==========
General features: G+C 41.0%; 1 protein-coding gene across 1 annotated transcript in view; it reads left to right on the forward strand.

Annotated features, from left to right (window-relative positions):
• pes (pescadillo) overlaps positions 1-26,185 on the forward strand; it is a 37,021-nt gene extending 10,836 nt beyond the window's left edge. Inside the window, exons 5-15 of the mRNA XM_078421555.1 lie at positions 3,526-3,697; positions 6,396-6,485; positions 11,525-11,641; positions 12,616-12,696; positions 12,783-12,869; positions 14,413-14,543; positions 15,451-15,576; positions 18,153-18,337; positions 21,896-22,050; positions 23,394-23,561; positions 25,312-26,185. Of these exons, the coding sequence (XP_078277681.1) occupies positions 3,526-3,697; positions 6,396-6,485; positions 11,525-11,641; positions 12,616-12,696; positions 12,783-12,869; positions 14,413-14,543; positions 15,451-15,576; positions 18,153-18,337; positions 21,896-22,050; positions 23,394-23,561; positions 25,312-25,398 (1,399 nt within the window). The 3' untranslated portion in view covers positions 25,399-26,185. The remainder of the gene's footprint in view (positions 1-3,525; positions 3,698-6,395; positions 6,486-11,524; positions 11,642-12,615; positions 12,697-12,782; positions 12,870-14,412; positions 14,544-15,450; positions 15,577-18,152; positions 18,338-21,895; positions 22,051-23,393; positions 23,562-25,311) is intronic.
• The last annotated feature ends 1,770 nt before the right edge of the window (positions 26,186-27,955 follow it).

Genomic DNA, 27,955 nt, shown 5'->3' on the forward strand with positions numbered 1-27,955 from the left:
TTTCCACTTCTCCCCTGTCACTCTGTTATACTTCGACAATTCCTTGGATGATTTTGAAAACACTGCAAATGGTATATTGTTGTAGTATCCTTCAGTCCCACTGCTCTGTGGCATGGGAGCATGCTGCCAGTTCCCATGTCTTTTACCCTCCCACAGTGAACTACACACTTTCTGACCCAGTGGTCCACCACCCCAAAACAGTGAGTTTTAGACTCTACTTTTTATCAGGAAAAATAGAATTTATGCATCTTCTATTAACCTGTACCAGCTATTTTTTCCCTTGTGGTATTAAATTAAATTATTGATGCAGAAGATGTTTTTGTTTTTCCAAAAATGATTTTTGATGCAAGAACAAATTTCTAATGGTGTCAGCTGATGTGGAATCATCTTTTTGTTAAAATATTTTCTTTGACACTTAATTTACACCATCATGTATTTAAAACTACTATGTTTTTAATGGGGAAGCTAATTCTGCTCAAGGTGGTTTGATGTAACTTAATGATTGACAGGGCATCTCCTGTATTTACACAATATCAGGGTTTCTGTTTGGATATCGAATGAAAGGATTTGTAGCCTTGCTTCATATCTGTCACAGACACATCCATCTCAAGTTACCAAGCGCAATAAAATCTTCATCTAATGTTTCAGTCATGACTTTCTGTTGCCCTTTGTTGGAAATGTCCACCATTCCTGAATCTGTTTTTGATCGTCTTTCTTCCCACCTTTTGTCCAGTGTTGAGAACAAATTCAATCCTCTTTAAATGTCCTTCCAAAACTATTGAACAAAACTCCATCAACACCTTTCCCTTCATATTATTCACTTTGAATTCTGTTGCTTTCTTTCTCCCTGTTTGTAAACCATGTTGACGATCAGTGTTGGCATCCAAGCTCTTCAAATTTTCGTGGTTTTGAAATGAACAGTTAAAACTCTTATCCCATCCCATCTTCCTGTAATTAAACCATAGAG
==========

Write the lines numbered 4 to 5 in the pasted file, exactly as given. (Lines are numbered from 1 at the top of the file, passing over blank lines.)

• The last annotated feature ends 1,770 nt before the right edge of the window (positions 26,186-27,955 follow it).

Genomic DNA, 27,955 nt, shown 5'->3' on the forward strand with positions numbered 1-27,955 from the left: